Tata Sons, the holding company of the salt-to-software conglomerate, has decided to bid for state-owned Air India and is negotiating the waiver of a non-compete clause with its joint-venture partner firm, Singapore Airlines (SIA), to bid for Air India, The Economic Times reported.
Tata’s bid for the debt-laden Air India will be through Vistara, which is a full-service airline.
The Tata Group is hoping to get the consent of Singapore Airlines (SIA), its joint venture partner in Vistara, for mounting the bid.
While SIA may consider the request favourably and abandon the non-compete clause to join the bid for the Air India, Tata Group plans to go ahead with their bid regardless of the fallout in their joint venture with SIA.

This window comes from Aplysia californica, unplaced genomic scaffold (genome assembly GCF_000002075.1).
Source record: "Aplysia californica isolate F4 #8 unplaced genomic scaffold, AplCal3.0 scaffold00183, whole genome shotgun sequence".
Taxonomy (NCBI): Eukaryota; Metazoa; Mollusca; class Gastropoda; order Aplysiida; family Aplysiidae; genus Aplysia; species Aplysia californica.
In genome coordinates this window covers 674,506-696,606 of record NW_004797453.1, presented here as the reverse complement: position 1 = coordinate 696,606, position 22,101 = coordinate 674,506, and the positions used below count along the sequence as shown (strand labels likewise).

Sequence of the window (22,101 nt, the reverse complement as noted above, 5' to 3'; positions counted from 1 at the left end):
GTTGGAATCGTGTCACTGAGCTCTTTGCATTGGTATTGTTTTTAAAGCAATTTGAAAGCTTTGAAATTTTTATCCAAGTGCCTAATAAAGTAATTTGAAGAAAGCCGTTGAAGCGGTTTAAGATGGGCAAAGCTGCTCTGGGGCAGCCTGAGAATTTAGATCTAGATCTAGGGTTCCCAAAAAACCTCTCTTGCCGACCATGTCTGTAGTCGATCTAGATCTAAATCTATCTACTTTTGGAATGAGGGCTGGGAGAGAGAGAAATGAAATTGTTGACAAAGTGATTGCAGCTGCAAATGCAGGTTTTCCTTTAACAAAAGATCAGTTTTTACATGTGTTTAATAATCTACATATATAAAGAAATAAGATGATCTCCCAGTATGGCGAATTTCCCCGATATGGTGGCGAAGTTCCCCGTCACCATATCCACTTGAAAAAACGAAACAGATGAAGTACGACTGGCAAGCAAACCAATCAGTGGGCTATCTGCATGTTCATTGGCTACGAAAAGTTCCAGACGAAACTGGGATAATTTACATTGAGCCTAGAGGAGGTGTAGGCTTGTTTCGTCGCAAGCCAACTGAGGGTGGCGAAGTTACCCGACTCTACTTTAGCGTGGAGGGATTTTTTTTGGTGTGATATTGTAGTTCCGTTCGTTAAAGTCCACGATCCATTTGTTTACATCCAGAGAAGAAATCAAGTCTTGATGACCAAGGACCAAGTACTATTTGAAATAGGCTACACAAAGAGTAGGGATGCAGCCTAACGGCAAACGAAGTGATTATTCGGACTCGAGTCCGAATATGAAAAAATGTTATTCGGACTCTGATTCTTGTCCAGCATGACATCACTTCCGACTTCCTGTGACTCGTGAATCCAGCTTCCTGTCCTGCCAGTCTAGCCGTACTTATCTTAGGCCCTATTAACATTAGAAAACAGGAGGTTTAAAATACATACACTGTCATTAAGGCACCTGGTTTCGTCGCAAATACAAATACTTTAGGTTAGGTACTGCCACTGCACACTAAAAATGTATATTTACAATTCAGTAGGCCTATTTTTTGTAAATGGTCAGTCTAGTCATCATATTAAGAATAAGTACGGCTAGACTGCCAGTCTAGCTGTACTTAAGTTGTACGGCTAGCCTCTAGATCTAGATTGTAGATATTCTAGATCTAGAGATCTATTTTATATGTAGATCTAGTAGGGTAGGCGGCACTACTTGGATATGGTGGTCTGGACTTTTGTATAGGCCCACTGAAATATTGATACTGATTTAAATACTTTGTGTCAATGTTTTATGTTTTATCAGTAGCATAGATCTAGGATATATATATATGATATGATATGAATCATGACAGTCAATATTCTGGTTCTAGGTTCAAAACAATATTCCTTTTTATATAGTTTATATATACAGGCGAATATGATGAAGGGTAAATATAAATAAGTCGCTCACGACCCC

Tata currently runs two airlines—full-fledged carrier Vistara (with SIA) and low cost Air Asia India (with Air Asia Berhad).
According to the group report, the Mumbai-based conglomerate is seeking to consolidate all of its airlines under a single entity.
The union government is reportedly keen on Tata acquiring the airline. The government is said to promised its full support post the conclusion of privatisation procedures, in case Tata wins the bid.
The Air India itself was established as Tata Airlines in 1932, but separated in 1946 and nationalised in 1953 by Jawaharlal Nehru government, a fact which prompts many to consider the potential buyout as Air India’s “return” to the parent company.
The union government had to postpone bid on Air India four times already this year due to the operational challenges and travel restrictions arising out of the COVID-19 pandemic.
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